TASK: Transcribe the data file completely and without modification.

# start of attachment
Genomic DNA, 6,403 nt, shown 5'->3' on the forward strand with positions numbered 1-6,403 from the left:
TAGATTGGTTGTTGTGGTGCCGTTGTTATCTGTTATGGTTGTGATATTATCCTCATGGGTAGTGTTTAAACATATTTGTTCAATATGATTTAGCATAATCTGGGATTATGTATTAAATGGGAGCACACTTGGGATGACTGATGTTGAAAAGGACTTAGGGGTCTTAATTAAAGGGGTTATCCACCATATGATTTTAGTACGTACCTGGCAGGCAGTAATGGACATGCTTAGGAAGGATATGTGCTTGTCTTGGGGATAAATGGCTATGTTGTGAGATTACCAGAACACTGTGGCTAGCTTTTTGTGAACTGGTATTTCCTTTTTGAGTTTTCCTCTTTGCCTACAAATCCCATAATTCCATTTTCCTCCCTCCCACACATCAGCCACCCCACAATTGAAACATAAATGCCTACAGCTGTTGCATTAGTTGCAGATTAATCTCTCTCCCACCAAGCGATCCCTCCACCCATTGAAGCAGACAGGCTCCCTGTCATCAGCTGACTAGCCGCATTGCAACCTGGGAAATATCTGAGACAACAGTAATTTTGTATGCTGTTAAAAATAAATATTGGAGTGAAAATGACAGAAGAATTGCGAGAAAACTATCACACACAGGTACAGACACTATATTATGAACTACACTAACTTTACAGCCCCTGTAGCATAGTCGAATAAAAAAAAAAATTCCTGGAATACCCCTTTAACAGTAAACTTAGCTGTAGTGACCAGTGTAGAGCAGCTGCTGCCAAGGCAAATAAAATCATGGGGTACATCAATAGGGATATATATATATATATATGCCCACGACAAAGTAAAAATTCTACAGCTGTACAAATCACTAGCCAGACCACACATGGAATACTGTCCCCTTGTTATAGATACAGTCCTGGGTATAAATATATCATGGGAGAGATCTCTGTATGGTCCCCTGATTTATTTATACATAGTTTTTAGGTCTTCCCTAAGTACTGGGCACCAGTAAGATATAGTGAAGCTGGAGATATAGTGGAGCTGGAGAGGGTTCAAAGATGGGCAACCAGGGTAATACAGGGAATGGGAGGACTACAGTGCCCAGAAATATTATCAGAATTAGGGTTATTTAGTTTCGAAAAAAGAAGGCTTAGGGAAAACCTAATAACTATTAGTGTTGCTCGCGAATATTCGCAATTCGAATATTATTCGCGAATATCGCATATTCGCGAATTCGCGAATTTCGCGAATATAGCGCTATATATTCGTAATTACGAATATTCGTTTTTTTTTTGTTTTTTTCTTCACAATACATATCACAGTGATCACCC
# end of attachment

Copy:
Genomic DNA, 6,403 nt, shown 5'->3' on the forward strand with positions numbered 1-6,403 from the left:
TAGATTGGTTGTTGTGGTGCCGTTGTTATCTGTTATGGTTGTGATATTATCCTCATGGGTAGTGTTTAAACATATTTGTTCAATATGATTTAGCATAATCTGGGATTATGTATTAAATGGGAGCACACTTGGGATGACTGATGTTGAAAAGGACTTAGGGGTCTTAATTAAAGGGGTTATCCACCATATGATTTTAGTACGTACCTGGCAGGCAGTAATGGACATGCTTAGGAAGGATATGTGCTTGTCTTGGGGATAAATGGCTATGTTGTGAGATTACCAGAACACTGTGGCTAGCTTTTTGTGAACTGGTATTTCCTTTTTGAGTTTTCCTCTTTGCCTACAAATCCCATAATTCCATTTTCCTCCCTCCCACACATCAGCCACCCCACAATTGAAACATAAATGCCTACAGCTGTTGCATTAGTTGCAGATTAATCTCTCTCCCACCAAGCGATCCCTCCACCCATTGAAGCAGACAGGCTCCCTGTCATCAGCTGACTAGCCGCATTGCAACCTGGGAAATATCTGAGACAACAGTAATTTTGTATGCTGTTAAAAATAAATATTGGAGTGAAAATGACAGAAGAATTGCGAGAAAACTATCACACACAGGTACAGACACTATATTATGAACTACACTAACTTTACAGCCCCTGTAGCATAGTCGAATAAAAAAAAAAATTCCTGGAATACCCCTTTAACAGTAAACTTAGCTGTAGTGACCAGTGTAGAGCAGCTGCTGCCAAGGCAAATAAAATCATGGGGTACATCAATAGGGATATATATATATATATATGCCCACGACAAAGTAAAAATTCTACAGCTGTACAAATCACTAGCCAGACCACACATGGAATACTGTCCCCTTGTTATAGATACAGTCCTGGGTATAAATATATCATGGGAGAGATCTCTGTATGGTCCCCTGATTTATTTATACATAGTTTTTAGGTCTTCCCTAAGTACTGGGCACCAGTAAGATATAGTGAAGCTGGAGATATAGTGGAGCTGGAGAGGGTTCAAAGATGGGCAACCAGGGTAATACAGGGAATGGGAGGACTACAGTGCCCAGAAATATTATCAGAATTAGGGTTATTTAGTTTCGAAAAAAGAAGGCTTAGGGAAAACCTAATAACTATTAGTGTTGCTCGCGAATATTCGCAATTCGAATATTATTCGCGAATATCGCATATTCGCGAATTCGCGAATTTCGCGAATATAGCGCTATATATTCGTAATTACGAATATTCGTTTTTTTTTTGTTTTTTTCTTCACAATACATATCACAGTGATCACCC